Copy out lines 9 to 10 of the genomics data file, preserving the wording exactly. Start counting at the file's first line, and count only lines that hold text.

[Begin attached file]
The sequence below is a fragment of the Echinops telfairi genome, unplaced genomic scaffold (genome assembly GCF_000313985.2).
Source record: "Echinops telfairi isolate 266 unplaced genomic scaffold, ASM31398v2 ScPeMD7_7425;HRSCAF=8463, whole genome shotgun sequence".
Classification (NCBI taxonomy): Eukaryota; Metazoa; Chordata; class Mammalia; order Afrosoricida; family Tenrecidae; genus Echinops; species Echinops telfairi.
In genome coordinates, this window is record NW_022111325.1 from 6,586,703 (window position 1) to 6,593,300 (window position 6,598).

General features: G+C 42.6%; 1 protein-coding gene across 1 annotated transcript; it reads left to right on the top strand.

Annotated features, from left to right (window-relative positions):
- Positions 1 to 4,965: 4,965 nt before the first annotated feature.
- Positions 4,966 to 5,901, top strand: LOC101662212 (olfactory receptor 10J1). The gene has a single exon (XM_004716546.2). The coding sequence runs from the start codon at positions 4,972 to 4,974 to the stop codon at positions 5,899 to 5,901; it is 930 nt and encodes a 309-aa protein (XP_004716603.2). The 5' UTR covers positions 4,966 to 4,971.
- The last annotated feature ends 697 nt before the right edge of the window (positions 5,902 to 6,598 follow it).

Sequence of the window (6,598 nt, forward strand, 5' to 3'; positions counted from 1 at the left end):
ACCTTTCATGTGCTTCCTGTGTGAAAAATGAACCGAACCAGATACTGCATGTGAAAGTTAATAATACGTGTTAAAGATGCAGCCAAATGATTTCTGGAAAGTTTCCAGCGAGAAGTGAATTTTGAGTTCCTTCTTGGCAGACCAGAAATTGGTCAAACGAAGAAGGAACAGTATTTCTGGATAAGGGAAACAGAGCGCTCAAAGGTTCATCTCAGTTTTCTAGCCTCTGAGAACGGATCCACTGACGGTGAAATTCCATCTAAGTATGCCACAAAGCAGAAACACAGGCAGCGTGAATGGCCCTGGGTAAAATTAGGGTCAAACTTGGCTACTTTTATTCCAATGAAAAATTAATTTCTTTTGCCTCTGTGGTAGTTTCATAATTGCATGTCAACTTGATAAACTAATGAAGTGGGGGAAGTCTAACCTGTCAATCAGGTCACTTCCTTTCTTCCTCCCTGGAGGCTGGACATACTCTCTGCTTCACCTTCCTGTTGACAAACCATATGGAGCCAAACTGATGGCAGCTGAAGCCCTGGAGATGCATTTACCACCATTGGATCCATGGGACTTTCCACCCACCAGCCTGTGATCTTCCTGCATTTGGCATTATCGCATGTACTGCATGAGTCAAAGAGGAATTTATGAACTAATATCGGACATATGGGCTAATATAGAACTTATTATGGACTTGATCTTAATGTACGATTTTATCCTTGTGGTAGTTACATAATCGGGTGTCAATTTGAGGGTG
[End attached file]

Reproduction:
- The last annotated feature ends 697 nt before the right edge of the window (positions 5,902 to 6,598 follow it).

Sequence of the window (6,598 nt, forward strand, 5' to 3'; positions counted from 1 at the left end):